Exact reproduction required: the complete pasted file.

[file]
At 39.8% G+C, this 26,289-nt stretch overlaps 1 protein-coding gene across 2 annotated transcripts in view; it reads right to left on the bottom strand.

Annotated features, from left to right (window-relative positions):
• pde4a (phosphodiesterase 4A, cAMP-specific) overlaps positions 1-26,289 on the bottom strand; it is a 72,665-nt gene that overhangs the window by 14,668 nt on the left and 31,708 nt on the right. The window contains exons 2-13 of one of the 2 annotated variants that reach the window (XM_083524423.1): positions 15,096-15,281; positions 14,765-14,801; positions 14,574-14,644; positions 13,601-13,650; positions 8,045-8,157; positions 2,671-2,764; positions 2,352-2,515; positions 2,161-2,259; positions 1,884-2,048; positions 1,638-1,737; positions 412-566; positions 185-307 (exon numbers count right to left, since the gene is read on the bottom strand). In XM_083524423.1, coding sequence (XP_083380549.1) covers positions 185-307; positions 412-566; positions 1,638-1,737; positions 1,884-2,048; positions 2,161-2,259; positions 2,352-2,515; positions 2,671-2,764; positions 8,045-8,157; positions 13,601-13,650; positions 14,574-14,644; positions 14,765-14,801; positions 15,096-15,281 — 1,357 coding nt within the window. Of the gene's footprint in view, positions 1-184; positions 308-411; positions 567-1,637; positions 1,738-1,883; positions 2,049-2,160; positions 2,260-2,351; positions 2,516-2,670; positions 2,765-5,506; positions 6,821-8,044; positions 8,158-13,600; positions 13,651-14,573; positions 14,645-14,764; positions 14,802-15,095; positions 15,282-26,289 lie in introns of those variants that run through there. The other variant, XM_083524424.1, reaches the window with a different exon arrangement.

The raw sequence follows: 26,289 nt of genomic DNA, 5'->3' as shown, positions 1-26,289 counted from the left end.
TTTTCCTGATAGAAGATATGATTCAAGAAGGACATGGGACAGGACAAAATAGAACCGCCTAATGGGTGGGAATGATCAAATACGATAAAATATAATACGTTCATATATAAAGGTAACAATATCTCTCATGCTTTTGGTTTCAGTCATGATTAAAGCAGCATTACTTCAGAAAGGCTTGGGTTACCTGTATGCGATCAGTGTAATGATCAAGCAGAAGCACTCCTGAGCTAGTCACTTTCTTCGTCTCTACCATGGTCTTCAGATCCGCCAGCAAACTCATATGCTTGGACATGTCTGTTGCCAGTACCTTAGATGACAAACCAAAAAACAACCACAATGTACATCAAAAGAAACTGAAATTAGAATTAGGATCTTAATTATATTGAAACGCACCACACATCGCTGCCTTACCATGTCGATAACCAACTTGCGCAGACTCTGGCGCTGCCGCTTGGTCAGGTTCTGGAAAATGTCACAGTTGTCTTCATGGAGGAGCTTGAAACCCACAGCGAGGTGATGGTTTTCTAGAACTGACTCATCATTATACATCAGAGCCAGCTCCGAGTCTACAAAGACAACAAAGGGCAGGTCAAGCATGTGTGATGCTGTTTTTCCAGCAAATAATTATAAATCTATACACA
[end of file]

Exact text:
At 39.8% G+C, this 26,289-nt stretch overlaps 1 protein-coding gene across 2 annotated transcripts in view; it reads right to left on the bottom strand.

Annotated features, from left to right (window-relative positions):
• pde4a (phosphodiesterase 4A, cAMP-specific) overlaps positions 1-26,289 on the bottom strand; it is a 72,665-nt gene that overhangs the window by 14,668 nt on the left and 31,708 nt on the right. The window contains exons 2-13 of one of the 2 annotated variants that reach the window (XM_083524423.1): positions 15,096-15,281; positions 14,765-14,801; positions 14,574-14,644; positions 13,601-13,650; positions 8,045-8,157; positions 2,671-2,764; positions 2,352-2,515; positions 2,161-2,259; positions 1,884-2,048; positions 1,638-1,737; positions 412-566; positions 185-307 (exon numbers count right to left, since the gene is read on the bottom strand). In XM_083524423.1, coding sequence (XP_083380549.1) covers positions 185-307; positions 412-566; positions 1,638-1,737; positions 1,884-2,048; positions 2,161-2,259; positions 2,352-2,515; positions 2,671-2,764; positions 8,045-8,157; positions 13,601-13,650; positions 14,574-14,644; positions 14,765-14,801; positions 15,096-15,281 — 1,357 coding nt within the window. Of the gene's footprint in view, positions 1-184; positions 308-411; positions 567-1,637; positions 1,738-1,883; positions 2,049-2,160; positions 2,260-2,351; positions 2,516-2,670; positions 2,765-5,506; positions 6,821-8,044; positions 8,158-13,600; positions 13,651-14,573; positions 14,645-14,764; positions 14,802-15,095; positions 15,282-26,289 lie in introns of those variants that run through there. The other variant, XM_083524424.1, reaches the window with a different exon arrangement.

The raw sequence follows: 26,289 nt of genomic DNA, 5'->3' as shown, positions 1-26,289 counted from the left end.
TTTTCCTGATAGAAGATATGATTCAAGAAGGACATGGGACAGGACAAAATAGAACCGCCTAATGGGTGGGAATGATCAAATACGATAAAATATAATACGTTCATATATAAAGGTAACAATATCTCTCATGCTTTTGGTTTCAGTCATGATTAAAGCAGCATTACTTCAGAAAGGCTTGGGTTACCTGTATGCGATCAGTGTAATGATCAAGCAGAAGCACTCCTGAGCTAGTCACTTTCTTCGTCTCTACCATGGTCTTCAGATCCGCCAGCAAACTCATATGCTTGGACATGTCTGTTGCCAGTACCTTAGATGACAAACCAAAAAACAACCACAATGTACATCAAAAGAAACTGAAATTAGAATTAGGATCTTAATTATATTGAAACGCACCACACATCGCTGCCTTACCATGTCGATAACCAACTTGCGCAGACTCTGGCGCTGCCGCTTGGTCAGGTTCTGGAAAATGTCACAGTTGTCTTCATGGAGGAGCTTGAAACCCACAGCGAGGTGATGGTTTTCTAGAACTGACTCATCATTATACATCAGAGCCAGCTCCGAGTCTACAAAGACAACAAAGGGCAGGTCAAGCATGTGTGATGCTGTTTTTCCAGCAAATAATTATAAATCTATACACA